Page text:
MUNICH – Even in defeat, Seahawks coach Pete Carroll could recognize the special experience of participating in the NFL's first regular-season game in Germany.
Seattle and the Tampa Bay Buccaneers got a Bavarian welcome both in the days leading up to the game and during it, highlighted by an energetic capacity crowd of 69,811 at Allianz Arena singing together in the final minutes of the game and afterward.
The Buccaneers beat the Seahawks 21-16, but both sides seemed to appreciate the historic nature of the event.
“What a spectacle. This is an unforgettable occurrence,” Carroll said.
Fans sang “Sweet Caroline” and “Take Me Home, Country Roads” toward the end of the game, and stayed to sing some more afterward.
German fans have been waiting for years to get a game — they might get more soon, considering the success of this experience — after watching London host since 2007.
“I’ve never been in a stadium where a crowd was so much in unison and connected like they were,” Carroll said. “We’ve been in loud stadiums and really louder maybe even, but never where everybody — how do they do that? I don’t know how they sing exactly the same like that, but it was really a spectacle.”
Bucs coach Todd Bowles noted that there were “a lot of Seahawks fans here,” which was true in the days leading up to the game as well.
"The crowd was electric. I thought the German fans were outstanding, and it’s a great place to play,” Bowles said.
Bucs wide receiver Julio Jones goes down as having scored the first touchdown in Germany on a 31-yard scoring play in the second quarter.
“I loved the energy here in Germany, the fans. They were amazing,” Jones said. “I loved the way they chanted, they stayed together in unison."
Bucs quarterback Tom Brady improved to 4-0 abroad after winning twice in London and once in Mexico City with the New England Patriots.
“I've played at Wembley twice. I played in Estadio Azteca in Mexico, which was another amazing experience, and this is as good as it gets,” said Brady, who was gifted lederhosen on Friday by a German broadcaster.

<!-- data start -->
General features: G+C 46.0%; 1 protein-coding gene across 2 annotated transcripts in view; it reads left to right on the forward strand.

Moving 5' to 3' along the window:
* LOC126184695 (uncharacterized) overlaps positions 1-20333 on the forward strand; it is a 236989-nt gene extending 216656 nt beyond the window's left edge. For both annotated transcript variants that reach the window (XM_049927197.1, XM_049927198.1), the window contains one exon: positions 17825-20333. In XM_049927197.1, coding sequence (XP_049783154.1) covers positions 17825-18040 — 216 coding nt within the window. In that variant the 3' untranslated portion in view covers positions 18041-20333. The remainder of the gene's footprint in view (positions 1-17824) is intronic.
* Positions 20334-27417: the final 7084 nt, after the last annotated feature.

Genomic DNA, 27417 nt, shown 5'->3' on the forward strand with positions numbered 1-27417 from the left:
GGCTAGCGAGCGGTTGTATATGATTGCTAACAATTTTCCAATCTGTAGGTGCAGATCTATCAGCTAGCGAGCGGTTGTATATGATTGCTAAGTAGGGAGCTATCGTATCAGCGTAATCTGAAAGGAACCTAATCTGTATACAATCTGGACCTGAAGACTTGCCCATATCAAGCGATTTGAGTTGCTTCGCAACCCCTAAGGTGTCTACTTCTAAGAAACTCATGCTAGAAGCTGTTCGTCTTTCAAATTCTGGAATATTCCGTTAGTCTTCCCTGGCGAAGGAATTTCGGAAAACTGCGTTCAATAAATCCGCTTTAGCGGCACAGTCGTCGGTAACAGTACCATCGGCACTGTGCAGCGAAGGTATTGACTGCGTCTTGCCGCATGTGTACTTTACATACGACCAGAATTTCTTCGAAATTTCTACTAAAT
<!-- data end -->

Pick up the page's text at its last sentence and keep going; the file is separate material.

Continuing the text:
Both teams practiced at the facilities of Bayern Munich and played in the soccer club's stadium Sunday. Bayern stars Thomas Müller, Jamal Musiala, Serge Gnabry, Leroy Sané and Alphonso Davies were all on hand for the game.
“(I) have a great appreciation for sports, what they do, how they bring people together, and I think this was another indication of that,” Brady said.
The trip home for the Bucs will feel shorter now that they are back to .500 at 5-5.
“I’m sure there might be a few guys looking for some beer on the way out to the airport,” Brady said.
Speaking of beer, some fans were disappointed not to find any for sale at the NFL's pregame fan fest outside the stadium.
The NFL sold plenty of merchandise at its festival and vendors offered coffee, soft drinks and water, but thirsty fans had to wait to get inside the stadium to buy beer.
“Here in Munich in the home country of beer? That’s a little bit weird,” said Bucs fan Martin Stelzer of Austria.
Some fans had brought beer with them to the fan fest, where activities included kicking field goals and throwing footballs. Others went to an adjacent area, bought beers and returned.
“We will never give up,” Stelzer said. “We will now look for it. Behind this parking garage there is a little shop where we can buy beer.”
The NFL said in a statement: “Consistent with standard stadium protocol there are no beer sales outside of the Allianz Arena.”
Tailgating or gathering on an esplanade outside a stadium before a game isn't done here. German soccer fans who drink beer do so in bars in city centers and then travel together to the stadium by train.
But some fans such as Stelzer, who attended a Michigan home game against Colorado State in September, assumed he and his friends would have beer options.
Seahawks fan Don Wood, who came to Munich from the state of Washington with his wife and several other friends, was also surprised.
“We want beer right now, it’s very strange. In the U.S., you’d get big complaints about that,” Wood said a few hours before kickoff.
American Teddy Rieke, who traveled with Wood and others from Washington, added: “Makes sense... be sober heading in.”
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